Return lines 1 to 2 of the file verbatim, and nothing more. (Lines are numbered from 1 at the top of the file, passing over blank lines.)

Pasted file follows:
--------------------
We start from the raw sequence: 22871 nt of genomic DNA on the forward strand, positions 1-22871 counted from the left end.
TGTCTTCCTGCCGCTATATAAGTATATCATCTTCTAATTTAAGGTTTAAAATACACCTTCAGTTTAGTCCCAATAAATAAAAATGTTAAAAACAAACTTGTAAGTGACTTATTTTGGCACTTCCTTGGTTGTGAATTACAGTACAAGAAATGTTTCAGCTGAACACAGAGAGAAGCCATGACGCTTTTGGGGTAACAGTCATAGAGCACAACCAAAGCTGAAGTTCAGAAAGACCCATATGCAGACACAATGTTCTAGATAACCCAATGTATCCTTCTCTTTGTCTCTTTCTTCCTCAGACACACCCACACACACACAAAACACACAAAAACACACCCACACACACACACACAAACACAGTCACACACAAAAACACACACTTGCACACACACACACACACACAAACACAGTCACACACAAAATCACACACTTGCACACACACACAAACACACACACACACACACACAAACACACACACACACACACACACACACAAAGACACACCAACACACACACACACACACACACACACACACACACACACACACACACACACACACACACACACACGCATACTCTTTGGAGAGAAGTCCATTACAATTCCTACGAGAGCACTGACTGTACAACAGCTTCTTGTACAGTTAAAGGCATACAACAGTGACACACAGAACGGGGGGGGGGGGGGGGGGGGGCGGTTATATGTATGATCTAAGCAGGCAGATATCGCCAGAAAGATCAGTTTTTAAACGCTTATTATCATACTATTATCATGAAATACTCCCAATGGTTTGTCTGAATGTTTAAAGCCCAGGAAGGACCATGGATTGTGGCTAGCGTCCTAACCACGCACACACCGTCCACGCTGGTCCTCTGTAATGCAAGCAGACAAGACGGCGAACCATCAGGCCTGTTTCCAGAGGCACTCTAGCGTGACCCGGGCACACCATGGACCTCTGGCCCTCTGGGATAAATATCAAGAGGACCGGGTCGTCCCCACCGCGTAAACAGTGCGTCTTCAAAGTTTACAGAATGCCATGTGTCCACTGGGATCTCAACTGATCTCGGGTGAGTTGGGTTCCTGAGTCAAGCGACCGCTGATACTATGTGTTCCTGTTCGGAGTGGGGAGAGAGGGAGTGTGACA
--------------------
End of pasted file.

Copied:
We start from the raw sequence: 22871 nt of genomic DNA on the forward strand, positions 1-22871 counted from the left end.
TGTCTTCCTGCCGCTATATAAGTATATCATCTTCTAATTTAAGGTTTAAAATACACCTTCAGTTTAGTCCCAATAAATAAAAATGTTAAAAACAAACTTGTAAGTGACTTATTTTGGCACTTCCTTGGTTGTGAATTACAGTACAAGAAATGTTTCAGCTGAACACAGAGAGAAGCCATGACGCTTTTGGGGTAACAGTCATAGAGCACAACCAAAGCTGAAGTTCAGAAAGACCCATATGCAGACACAATGTTCTAGATAACCCAATGTATCCTTCTCTTTGTCTCTTTCTTCCTCAGACACACCCACACACACACAAAACACACAAAAACACACCCACACACACACACACAAACACAGTCACACACAAAAACACACACTTGCACACACACACACACACACAAACACAGTCACACACAAAATCACACACTTGCACACACACACAAACACACACACACACACACACAAACACACACACACACACACACACACACAAAGACACACCAACACACACACACACACACACACACACACACACACACACACACACACACACACACACACACACACGCATACTCTTTGGAGAGAAGTCCATTACAATTCCTACGAGAGCACTGACTGTACAACAGCTTCTTGTACAGTTAAAGGCATACAACAGTGACACACAGAACGGGGGGGGGGGGGGGGGGGGGCGGTTATATGTATGATCTAAGCAGGCAGATATCGCCAGAAAGATCAGTTTTTAAACGCTTATTATCATACTATTATCATGAAATACTCCCAATGGTTTGTCTGAATGTTTAAAGCCCAGGAAGGACCATGGATTGTGGCTAGCGTCCTAACCACGCACACACCGTCCACGCTGGTCCTCTGTAATGCAAGCAGACAAGACGGCGAACCATCAGGCCTGTTTCCAGAGGCACTCTAGCGTGACCCGGGCACACCATGGACCTCTGGCCCTCTGGGATAAATATCAAGAGGACCGGGTCGTCCCCACCGCGTAAACAGTGCGTCTTCAAAGTTTACAGAATGCCATGTGTCCACTGGGATCTCAACTGATCTCGGGTGAGTTGGGTTCCTGAGTCAAGCGACCGCTGATACTATGTGTTCCTGTTCGGAGTGGGGAGAGAGGGAGTGTGACA